Community


I've been rewatching The Crown lately. There is an episode where Prince Phillip is totally enamored of the 1968 trip to the moon. After the landing, but before Prince Phillip actually has the opportunity to meet with the astronauts, he meets with a group of Anglican priests who are having a crisis of faith.


Here is a little of dialogue:

Priest: It's clear we are failing to connect with people. More and more people are finding their spiritual needs being met elsewhere.

Dean Wood: Where, for example?

Prince Phillip: The moon. ... Five hundred million people watched the lunar landing.

Dean Wood: Five hundred million people getting from televisions what they used to get from the church. A sense of coming together, a sense of community, of awe, of wonder.


Community.


It used to be that we came together on Sunday morning. We hugged each other, we had conversations before church, we gathered for coffee and more conversation after church. We experienced a meal together in the Eucharist. As a congregation we have experienced the wonder of seeing someone feeling safe in a church setting for the first time in decades. We have experienced the sense of community where it is clear that everyone is welcome.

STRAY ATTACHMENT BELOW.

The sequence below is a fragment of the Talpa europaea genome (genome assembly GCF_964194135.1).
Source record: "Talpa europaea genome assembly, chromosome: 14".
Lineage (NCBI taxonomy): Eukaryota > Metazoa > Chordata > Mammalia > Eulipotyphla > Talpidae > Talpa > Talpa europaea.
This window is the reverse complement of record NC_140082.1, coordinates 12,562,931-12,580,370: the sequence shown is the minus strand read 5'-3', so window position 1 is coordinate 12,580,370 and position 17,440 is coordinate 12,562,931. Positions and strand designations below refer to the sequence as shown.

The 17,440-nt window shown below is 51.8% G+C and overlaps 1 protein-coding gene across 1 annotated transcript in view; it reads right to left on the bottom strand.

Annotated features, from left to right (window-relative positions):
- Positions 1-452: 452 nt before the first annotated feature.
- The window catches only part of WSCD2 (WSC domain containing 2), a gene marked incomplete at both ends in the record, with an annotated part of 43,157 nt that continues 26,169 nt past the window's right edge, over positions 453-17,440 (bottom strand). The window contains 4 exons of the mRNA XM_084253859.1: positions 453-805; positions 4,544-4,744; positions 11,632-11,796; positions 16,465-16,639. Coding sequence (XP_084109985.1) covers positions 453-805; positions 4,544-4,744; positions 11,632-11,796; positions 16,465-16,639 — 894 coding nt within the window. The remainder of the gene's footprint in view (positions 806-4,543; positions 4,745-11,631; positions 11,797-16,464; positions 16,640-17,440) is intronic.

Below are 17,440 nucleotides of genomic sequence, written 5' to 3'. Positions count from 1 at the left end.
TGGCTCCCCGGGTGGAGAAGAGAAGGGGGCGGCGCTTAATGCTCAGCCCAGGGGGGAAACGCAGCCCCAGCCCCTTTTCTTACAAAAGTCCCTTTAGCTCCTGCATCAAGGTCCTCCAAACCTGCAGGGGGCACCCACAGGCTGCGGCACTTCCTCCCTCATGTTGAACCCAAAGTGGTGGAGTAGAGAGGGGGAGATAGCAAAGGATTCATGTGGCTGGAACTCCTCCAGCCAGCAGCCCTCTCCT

Those things disappeared in 2020.


A small group continues to gather in-person on Sunday mornings. Conversations are limited. But still, there is something about being in a room with others who share a faith that brings us together. Just a simple "Hello" and smile from someone passing by brings a sense of community.


We don't want anyone to feel unsafe, but if you are able and willing, think about joining the St. Stephen's community on Sunday mornings. We have hand-sanitizer. We have social distancing. We have a meal to share. We have as much socializing as you are comfortable with. And we have a community.


- Ann Warner

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